Written by Emma J. Hodson, Esq., attorney with The Van Winkle Law Firm
The best defense against workplace violence is a strong offense.
August 20, 2017, marked the 30th anniversary of the first nationally publicized incident of workplace violence, the shootings in a post office in Edmonton, Oklahoma. Following the Edmonton incident, the phrase “going postal” became a pejorative moniker for workplace violence.
The Occupational Health and Safety Administration (OSHA) defines workplace violence broadly as “any act or threat of physical violence, harassment, intimidation, or other threatening or disruptive behavior that occurs at the work site… rang[ing] from threats and verbal abuse to physical assaults and even homicide.”
In 2015 the Bureau of Labor Statistics reported that out of 4,836 fatal workplace injuries in the United States, only 417 were caused by homicide. Although workplace violence incidents that result in death remain relatively rare, nearly two million Americans report being victims of workplace violence each year.
Workplace violence is not limited to businesses that are frequent robbery targets (e.g., convenience stores). While external acts by a criminal or terrorist are certainly a type of workplace violence, healthcare providers and other businesses and nonprofits providing social assistance are often targets of violence by disgruntled patients and clients. Additionally, all workplaces are susceptible to violent acts committed by employees and former employees, as well as individuals who may be physically abusive to an employee.
For businesses and nonprofits, workplace violence can result in not only the loss of valued colleagues, but also economic losses due to damaged employee morale, decreased productivity, and potential office closures. Clients often ask what additional exposure they might have following an incident of workplace violence, and unfortunately, legal expenses can be significant. For example, businesses and nonprofits may incur expenses in dealing with workers’ compensation claims for both physical injuries and post-traumatic stress and may have to pay regulatory penalties to OSHA. Additionally, employers can be held liable for the actions of third parties on a premises liability theory of negligence, and for the conduct of employees on the basis of negligent hiring, retention, supervision, entrustment, and/or training.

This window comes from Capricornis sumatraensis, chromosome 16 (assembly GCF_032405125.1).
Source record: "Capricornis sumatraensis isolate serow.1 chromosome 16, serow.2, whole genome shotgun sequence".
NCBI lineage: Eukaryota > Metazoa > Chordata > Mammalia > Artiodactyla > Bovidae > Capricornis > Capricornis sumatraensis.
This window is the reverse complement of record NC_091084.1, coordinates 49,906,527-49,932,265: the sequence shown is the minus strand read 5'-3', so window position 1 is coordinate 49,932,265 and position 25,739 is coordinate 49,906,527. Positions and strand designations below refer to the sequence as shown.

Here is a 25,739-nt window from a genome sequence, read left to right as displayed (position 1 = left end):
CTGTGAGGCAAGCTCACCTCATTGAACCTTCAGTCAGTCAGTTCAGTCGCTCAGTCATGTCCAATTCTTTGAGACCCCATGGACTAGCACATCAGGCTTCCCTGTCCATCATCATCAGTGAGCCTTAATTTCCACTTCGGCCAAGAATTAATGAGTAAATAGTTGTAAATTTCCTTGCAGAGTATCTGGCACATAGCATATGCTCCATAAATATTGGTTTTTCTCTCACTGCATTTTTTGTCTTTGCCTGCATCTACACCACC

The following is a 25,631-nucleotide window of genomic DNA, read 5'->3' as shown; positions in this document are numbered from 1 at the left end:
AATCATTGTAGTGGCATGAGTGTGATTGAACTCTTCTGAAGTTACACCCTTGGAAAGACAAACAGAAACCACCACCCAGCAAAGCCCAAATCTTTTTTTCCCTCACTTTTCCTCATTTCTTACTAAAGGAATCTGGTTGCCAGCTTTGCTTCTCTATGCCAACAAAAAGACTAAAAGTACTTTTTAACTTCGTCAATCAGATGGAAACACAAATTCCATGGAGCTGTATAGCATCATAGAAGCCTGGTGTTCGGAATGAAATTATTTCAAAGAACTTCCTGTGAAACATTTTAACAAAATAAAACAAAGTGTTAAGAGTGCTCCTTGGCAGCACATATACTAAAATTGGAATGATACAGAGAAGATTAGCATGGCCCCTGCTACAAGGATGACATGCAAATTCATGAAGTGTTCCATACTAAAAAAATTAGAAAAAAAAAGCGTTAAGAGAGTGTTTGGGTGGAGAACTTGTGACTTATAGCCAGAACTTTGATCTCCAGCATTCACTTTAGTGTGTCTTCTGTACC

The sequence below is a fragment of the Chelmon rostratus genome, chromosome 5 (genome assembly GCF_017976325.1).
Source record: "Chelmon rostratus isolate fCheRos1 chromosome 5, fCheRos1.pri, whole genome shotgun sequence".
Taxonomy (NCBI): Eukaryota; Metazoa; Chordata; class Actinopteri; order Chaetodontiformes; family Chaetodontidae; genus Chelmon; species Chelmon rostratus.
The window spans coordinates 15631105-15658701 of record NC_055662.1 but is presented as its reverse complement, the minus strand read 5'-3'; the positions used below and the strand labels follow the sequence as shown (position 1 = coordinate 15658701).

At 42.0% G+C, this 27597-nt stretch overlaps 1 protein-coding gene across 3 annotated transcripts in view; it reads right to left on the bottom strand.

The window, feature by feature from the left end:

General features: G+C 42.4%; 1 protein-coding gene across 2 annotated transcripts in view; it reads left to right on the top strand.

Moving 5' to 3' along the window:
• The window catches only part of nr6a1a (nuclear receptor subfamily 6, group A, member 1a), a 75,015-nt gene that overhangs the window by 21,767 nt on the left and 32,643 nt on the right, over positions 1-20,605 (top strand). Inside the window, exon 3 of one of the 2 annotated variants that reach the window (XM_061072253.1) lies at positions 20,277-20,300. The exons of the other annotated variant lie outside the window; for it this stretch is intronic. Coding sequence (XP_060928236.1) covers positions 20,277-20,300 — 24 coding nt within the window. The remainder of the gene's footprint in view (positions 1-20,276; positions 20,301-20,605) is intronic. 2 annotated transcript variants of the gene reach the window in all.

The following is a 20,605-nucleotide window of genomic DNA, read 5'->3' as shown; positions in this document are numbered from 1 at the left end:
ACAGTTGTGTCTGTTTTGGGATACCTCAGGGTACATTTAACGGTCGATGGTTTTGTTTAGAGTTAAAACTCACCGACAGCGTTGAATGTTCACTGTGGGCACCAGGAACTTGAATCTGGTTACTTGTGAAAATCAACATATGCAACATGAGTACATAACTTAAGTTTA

Understanding risk factors for your business or nonprofit, recognizing warning signs in individuals who might perpetrate workplace violence, taking steps to develop policies and procedures, including an incident response plan, and utilizing law enforcement and our court system can help to mitigate many of these risks.
Understanding Risk Factors
When considering risk factors, it is often helpful to think about the types of workplace violence. Taxi cab drivers and small retail and dining establishments that are open late at night tend to be at a greater risk of violence committed as part of a robbery or other criminal act. Companies that sell or deal in high value assets (e.g., art galleries, jewelry stores, and banks) may also be at a slightly greater risk for this type of violence.
Businesses, nonprofits, and other organizations that serve the public (e.g., schools, healthcare and social service providers, courts, correctional institutions, customer service contractors, unemployment offices, homeless shelters, and law enforcement agencies) are often at risk for violence from customers, clients, and service recipients. Additionally, businesses that serve alcohol are often at risk for this type of violence.
Unfortunately, any company can be susceptible to violence from an individual who has had an employment relationship with the company or from an individual who has been domestically abusive to an employee of the company.
Recognizing Warning Signs